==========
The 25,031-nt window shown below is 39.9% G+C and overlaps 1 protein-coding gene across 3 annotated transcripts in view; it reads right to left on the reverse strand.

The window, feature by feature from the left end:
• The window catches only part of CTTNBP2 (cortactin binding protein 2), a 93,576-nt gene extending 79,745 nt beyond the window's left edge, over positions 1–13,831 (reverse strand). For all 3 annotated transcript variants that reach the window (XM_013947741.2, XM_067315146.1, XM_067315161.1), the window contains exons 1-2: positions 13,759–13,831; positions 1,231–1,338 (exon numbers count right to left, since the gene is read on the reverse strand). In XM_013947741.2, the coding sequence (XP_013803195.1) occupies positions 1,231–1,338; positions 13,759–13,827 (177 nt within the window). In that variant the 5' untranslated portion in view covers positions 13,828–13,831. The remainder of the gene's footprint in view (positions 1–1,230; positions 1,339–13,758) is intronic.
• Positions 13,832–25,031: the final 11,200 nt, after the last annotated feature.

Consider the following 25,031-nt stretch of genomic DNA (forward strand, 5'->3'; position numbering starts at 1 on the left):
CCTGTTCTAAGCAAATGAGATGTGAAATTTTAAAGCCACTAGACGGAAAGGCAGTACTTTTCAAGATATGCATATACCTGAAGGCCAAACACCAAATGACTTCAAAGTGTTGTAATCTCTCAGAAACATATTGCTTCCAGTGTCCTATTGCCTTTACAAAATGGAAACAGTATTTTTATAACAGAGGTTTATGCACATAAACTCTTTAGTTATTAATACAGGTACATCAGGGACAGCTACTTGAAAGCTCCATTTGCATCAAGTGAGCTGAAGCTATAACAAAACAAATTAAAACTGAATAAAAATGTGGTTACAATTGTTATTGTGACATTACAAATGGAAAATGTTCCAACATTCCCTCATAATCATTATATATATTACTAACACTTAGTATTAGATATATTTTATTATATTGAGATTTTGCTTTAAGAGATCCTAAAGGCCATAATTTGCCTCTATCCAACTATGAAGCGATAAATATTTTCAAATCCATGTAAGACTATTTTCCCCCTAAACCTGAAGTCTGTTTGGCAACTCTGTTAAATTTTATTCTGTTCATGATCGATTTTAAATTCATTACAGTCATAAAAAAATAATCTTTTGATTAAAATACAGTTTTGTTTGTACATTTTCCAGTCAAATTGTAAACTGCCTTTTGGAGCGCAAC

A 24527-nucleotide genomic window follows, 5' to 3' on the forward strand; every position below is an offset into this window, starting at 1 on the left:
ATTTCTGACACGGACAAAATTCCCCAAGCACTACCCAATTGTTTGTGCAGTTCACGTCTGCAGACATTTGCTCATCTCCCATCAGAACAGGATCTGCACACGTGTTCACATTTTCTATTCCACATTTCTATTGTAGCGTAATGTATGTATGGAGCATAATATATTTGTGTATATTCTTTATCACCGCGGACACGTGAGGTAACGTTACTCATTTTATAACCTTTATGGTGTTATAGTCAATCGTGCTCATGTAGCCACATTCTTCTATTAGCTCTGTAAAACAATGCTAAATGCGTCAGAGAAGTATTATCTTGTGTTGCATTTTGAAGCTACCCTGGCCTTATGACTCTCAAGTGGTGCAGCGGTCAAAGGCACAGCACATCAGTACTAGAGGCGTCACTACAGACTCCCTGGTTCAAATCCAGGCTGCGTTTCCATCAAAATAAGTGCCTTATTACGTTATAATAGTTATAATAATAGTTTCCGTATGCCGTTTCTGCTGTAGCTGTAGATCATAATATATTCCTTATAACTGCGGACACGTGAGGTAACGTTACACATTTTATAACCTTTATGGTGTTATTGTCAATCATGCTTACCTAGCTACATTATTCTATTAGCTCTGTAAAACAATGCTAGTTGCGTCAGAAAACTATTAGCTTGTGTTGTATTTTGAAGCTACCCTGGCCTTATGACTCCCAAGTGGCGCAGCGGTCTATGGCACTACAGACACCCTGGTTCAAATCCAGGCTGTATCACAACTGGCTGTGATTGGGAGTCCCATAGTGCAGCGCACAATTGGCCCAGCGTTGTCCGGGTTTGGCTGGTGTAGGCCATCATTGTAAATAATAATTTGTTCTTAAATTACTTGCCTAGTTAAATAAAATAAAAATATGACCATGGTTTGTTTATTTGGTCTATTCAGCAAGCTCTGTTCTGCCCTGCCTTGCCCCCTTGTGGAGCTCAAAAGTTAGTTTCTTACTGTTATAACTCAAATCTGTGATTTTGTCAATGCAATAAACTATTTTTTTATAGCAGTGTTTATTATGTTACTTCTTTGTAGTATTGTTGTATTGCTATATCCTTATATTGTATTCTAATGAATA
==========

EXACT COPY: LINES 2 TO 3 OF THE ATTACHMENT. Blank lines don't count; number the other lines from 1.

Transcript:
The window, feature by feature from the left end:
• The window catches only part of CTTNBP2 (cortactin binding protein 2), a 93,576-nt gene extending 79,745 nt beyond the window's left edge, over positions 1–13,831 (reverse strand). For all 3 annotated transcript variants that reach the window (XM_013947741.2, XM_067315146.1, XM_067315161.1), the window contains exons 1-2: positions 13,759–13,831; positions 1,231–1,338 (exon numbers count right to left, since the gene is read on the reverse strand). In XM_013947741.2, the coding sequence (XP_013803195.1) occupies positions 1,231–1,338; positions 13,759–13,827 (177 nt within the window). In that variant the 5' untranslated portion in view covers positions 13,828–13,831. The remainder of the gene's footprint in view (positions 1–1,230; positions 1,339–13,758) is intronic.